The 1-year rule, or more properly, the Statute of Limitations, continues to be confused at various levels. The beginning point in understanding the rule must always be to first clarify what constitutes the trigger-point; for, if one does not know what represents the first day of the year, how can one calculate the remaining 364 days?
First, in negative form: Being on LWOP, Sick Leave, or any time of leave, does not constitute a separation from service. Indeed, logically, if one reflects upon it for a moment, the very fact that one is on some type of leave would imply that one is on leave “from” an agency, thereby inferring that no separation from service has yet occurred. Thus, separation from Federal Service is an event which occurs when a Federal or Postal employee affirmatively resigns; is issued a termination or separation letter; or is issued a personnel action on an SF Form 50 or PS Form 50, showing that Federal or Postal employment has been terminated.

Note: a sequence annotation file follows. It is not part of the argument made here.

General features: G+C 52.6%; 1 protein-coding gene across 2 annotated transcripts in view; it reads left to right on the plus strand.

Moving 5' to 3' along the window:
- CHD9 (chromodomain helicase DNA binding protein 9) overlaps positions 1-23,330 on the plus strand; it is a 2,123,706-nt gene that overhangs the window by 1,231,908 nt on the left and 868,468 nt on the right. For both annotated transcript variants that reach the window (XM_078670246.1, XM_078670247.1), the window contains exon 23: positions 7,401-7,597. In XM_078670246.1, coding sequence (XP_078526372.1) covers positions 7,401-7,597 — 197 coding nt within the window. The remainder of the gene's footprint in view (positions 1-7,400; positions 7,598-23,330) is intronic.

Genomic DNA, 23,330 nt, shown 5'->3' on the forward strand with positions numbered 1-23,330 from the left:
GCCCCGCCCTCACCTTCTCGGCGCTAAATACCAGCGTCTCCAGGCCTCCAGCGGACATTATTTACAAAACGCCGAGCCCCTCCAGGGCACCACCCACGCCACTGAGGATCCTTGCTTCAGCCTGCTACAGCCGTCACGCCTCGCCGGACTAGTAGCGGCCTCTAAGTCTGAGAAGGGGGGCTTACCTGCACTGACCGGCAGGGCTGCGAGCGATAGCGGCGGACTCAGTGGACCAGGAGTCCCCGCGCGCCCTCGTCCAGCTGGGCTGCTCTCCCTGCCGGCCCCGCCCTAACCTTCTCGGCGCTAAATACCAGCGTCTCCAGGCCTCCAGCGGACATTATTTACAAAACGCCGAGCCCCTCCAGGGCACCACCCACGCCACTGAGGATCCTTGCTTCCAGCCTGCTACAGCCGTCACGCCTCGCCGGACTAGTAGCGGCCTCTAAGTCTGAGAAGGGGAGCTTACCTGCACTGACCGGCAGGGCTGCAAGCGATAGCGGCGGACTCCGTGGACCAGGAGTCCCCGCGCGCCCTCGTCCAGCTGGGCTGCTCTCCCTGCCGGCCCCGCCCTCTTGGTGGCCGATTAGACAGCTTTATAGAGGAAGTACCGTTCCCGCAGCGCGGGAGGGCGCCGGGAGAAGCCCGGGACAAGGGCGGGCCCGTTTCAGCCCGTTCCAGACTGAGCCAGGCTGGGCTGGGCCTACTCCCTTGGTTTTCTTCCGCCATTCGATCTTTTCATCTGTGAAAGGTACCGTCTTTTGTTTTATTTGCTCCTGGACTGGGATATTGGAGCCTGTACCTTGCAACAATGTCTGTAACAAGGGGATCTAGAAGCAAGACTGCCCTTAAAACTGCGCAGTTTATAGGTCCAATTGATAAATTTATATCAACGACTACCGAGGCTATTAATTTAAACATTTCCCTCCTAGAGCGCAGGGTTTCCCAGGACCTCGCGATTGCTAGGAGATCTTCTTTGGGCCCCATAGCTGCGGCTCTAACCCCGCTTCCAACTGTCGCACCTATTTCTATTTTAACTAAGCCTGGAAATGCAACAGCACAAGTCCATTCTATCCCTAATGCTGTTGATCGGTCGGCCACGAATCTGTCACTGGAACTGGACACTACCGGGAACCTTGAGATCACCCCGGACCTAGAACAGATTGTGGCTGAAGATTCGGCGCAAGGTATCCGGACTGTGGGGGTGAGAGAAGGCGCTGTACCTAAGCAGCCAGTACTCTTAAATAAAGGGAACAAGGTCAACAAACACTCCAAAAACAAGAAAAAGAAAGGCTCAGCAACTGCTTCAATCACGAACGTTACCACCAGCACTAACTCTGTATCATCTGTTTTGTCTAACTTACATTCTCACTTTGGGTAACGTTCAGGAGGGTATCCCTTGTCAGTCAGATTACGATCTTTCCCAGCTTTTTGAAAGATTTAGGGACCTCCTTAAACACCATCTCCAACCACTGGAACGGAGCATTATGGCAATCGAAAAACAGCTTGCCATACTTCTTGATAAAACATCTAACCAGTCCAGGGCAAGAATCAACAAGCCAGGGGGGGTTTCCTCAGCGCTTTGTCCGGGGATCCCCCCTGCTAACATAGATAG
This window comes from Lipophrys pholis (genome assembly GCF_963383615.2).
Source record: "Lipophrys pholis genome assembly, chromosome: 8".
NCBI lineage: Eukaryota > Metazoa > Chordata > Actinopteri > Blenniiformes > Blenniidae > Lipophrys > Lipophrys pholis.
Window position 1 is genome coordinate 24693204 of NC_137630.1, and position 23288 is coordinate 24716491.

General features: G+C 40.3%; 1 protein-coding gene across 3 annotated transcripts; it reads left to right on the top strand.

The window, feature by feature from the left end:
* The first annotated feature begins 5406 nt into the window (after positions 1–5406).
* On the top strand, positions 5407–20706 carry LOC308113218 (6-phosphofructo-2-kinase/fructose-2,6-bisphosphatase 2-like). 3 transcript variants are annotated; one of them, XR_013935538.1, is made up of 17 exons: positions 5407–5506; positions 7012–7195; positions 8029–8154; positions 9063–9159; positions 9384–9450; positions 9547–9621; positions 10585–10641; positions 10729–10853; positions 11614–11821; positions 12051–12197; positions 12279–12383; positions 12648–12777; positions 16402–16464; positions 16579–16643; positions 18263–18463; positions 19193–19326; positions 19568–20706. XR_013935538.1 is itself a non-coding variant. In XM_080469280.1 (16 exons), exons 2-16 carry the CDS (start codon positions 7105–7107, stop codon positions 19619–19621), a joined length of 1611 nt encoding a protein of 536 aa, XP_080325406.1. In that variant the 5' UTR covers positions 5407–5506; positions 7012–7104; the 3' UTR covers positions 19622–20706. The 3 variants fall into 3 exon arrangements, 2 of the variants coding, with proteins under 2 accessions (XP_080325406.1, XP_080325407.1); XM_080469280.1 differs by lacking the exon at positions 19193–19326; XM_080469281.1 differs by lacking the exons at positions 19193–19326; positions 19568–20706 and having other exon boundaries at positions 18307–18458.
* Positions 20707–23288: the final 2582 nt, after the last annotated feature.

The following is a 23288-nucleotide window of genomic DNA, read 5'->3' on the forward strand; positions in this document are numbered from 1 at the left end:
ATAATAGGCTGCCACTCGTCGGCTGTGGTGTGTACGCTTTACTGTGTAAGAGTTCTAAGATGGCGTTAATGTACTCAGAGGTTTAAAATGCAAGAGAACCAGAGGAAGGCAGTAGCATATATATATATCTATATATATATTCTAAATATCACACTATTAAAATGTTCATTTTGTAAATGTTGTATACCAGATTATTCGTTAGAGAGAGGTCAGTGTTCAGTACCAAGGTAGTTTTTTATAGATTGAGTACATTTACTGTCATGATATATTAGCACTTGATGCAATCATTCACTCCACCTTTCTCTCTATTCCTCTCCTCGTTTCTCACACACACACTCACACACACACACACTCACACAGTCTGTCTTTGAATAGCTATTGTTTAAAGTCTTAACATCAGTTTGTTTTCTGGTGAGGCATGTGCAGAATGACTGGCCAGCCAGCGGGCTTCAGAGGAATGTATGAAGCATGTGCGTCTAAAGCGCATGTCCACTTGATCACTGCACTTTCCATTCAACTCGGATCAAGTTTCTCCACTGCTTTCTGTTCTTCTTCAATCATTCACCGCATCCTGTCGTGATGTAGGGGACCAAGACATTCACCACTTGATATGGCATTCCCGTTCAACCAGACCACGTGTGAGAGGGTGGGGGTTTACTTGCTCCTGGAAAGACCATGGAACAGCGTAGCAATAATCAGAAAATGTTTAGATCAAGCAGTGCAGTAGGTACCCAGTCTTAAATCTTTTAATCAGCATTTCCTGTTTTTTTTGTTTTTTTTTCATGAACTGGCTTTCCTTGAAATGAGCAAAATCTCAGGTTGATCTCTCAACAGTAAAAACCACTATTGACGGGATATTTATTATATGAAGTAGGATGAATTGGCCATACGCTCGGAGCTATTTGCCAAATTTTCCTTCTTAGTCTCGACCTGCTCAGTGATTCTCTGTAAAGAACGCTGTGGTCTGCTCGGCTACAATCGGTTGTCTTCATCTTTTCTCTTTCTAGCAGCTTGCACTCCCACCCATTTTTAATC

For Postal employees, if you continue to receive a “0”-balance pay stub, it likely means that you have not yet been separated.
Obviously, for Federal Disability Retirement purposes, whether under FERS or CSRS, knowing whether or not you are separated from Federal Service is important, because the Office of Personnel Management will not make a determination on the substantive basis of a Federal Disability Retirement application if it has been filed in an untimely manner (i.e., after a year has passed from the date of separation).
Then, of course, there is also the “other” 1-year rule, of showing that one’s medical condition will last for a minimum of 12 months. But let us not get ahead of ourselves and confuse and conflate the two.
Robert R. McGill, Esquire